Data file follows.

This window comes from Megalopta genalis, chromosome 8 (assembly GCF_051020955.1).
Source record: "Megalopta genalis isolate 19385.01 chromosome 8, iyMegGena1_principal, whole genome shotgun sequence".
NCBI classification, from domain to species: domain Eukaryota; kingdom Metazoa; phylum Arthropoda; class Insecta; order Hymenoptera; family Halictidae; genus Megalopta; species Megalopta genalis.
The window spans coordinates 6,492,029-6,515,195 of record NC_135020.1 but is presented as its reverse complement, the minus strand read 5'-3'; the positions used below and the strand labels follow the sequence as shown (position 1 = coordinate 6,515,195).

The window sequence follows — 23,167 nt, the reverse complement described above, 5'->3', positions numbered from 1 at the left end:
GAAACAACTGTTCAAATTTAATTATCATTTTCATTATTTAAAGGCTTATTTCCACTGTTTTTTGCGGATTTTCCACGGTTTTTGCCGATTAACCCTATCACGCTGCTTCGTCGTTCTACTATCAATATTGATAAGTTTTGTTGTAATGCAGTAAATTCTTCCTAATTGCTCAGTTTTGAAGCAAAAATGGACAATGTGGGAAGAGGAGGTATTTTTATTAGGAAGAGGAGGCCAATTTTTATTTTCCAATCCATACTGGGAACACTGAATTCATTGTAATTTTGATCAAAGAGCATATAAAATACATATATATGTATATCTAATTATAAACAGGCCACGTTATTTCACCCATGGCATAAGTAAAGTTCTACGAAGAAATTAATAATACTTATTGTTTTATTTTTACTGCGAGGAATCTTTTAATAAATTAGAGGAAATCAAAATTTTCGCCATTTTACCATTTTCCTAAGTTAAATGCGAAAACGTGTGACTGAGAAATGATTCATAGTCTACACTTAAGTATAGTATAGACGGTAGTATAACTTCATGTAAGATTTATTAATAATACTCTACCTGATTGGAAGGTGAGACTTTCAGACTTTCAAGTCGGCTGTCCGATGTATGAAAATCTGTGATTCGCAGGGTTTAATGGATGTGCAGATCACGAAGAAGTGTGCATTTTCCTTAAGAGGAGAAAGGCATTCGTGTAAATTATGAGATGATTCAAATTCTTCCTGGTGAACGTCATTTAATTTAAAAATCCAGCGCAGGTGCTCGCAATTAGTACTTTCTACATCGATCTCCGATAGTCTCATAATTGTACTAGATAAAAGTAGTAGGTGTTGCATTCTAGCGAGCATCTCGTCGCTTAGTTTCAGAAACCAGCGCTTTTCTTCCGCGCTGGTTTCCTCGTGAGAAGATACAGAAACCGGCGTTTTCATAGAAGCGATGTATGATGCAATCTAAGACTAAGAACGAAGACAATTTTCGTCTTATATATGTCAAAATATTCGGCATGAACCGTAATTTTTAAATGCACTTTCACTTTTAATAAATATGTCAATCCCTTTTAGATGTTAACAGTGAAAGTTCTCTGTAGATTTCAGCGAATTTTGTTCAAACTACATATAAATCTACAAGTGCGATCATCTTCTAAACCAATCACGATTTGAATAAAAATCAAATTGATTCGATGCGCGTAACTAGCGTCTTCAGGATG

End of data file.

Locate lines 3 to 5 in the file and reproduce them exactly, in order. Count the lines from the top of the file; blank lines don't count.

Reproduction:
NCBI classification, from domain to species: domain Eukaryota; kingdom Metazoa; phylum Arthropoda; class Insecta; order Hymenoptera; family Halictidae; genus Megalopta; species Megalopta genalis.
The window spans coordinates 6,492,029-6,515,195 of record NC_135020.1 but is presented as its reverse complement, the minus strand read 5'-3'; the positions used below and the strand labels follow the sequence as shown (position 1 = coordinate 6,515,195).

The window sequence follows — 23,167 nt, the reverse complement described above, 5'->3', positions numbered from 1 at the left end: